A new Navy campaign plan that combines all unmanned system development is expected to be released within “just a few weeks,” the Chief of Naval Operations (CNO) said Monday.
This unmanned campaign plan “explains our taking those programs in the air, on the sea and under the sea together to try to and get us to a point by the end of the decade where we can scale and potentially, let’s say within 10 or 15 years, have a quarter of the fleet be comprised of unmanned vehicles,” CNO Adm. Mike Gilday said during the virtual Surface Navy Association symposium.
In September, Vice Adm. James Kilby, Deputy Chief of Naval Operations for Warfighting Requirements and Capabilities, N9 announced he was developing the plan with Deputy Chief of Naval Operations for Information Warfare, N2/N6, Vice Adm. Jeffrey Trussler, to develop a centralized management and leadership of enabling technologies for unmanned platforms across resource sponsors (Defense Daily, Sept. 9).
The enabling technologies include naval tactical grid, artificial intelligence and machine learning, and the Common Control System.
Also in September, Assistant Secretary of the Navy for Research, Development and Acquisition James Geurts said efforts like the unmanned campaign plan will help scale up unmanned efforts more efficiently than working separately on each platform (Defense Daily, Sept. 11).
The CNO said by the end of this decade the Navy “must deliver” on unmanned systems and put itself in a position to scale up the systems.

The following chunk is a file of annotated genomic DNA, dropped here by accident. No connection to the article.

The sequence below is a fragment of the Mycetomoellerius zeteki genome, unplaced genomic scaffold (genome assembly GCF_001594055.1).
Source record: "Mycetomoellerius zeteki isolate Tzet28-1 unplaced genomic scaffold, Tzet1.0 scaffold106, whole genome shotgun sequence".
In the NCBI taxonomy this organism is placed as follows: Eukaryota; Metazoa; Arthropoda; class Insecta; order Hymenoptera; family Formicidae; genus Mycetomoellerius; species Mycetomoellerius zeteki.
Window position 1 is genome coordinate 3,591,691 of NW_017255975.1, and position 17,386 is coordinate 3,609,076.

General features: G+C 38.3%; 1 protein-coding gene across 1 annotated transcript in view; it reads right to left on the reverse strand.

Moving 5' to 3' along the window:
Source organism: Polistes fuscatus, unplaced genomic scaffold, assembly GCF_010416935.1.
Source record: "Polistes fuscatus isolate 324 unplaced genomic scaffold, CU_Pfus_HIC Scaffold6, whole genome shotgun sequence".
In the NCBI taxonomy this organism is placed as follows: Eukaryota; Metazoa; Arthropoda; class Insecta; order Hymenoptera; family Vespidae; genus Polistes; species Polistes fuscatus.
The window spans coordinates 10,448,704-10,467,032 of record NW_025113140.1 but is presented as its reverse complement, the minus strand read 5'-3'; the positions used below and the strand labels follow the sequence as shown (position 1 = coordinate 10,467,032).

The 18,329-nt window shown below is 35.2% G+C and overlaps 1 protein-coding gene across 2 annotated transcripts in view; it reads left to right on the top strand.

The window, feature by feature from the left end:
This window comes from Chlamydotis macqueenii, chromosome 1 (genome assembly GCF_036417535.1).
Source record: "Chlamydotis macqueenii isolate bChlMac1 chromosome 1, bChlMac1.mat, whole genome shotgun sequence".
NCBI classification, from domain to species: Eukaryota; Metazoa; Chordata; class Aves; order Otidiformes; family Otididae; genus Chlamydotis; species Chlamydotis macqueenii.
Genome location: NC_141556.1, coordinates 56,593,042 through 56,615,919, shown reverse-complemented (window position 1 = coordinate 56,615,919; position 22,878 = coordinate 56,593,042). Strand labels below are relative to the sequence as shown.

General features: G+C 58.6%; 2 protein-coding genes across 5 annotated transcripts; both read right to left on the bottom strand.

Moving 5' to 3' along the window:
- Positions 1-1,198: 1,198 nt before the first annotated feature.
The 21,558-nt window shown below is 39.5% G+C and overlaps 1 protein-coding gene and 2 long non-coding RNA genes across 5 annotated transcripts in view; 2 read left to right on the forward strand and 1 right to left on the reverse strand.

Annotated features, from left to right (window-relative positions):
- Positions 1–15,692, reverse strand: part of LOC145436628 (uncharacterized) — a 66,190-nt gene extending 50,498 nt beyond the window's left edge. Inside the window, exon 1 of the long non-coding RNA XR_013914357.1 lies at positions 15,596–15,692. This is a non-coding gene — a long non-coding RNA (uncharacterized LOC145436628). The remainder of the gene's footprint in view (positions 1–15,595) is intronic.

Gilday argued unmanned systems will be used to expand the Navy’s intelligence, surveillance and reconnaissance advantage; add depth to weapon magazines; “and they can operate inside the highly contested areas.”
“They will provide affordable solutions to grow our Navy and to provide lethal combat power,” he continued.
Gilday also noted sailors must have the confidence and skills to operate alongside the unmanned platforms at sea.
The CNO also addressed the congressional reticence in moving forward too quickly on new systems after repeated delays in the Littoral Combat Ship program.
He said he has been talking to Congress and “we are learning from mistakes we’ve made in the past, we are not wringing our hands, we are very optimistic and we’re charging forward to solve problems and to fix stuff in this decade to sustain the overmatch we have in some areas and in those areas where we’re falling behind, to close those capability gaps as quick as we can.”
“We want the Chinese reacting to us instead of our reacting to them,” Gilday added.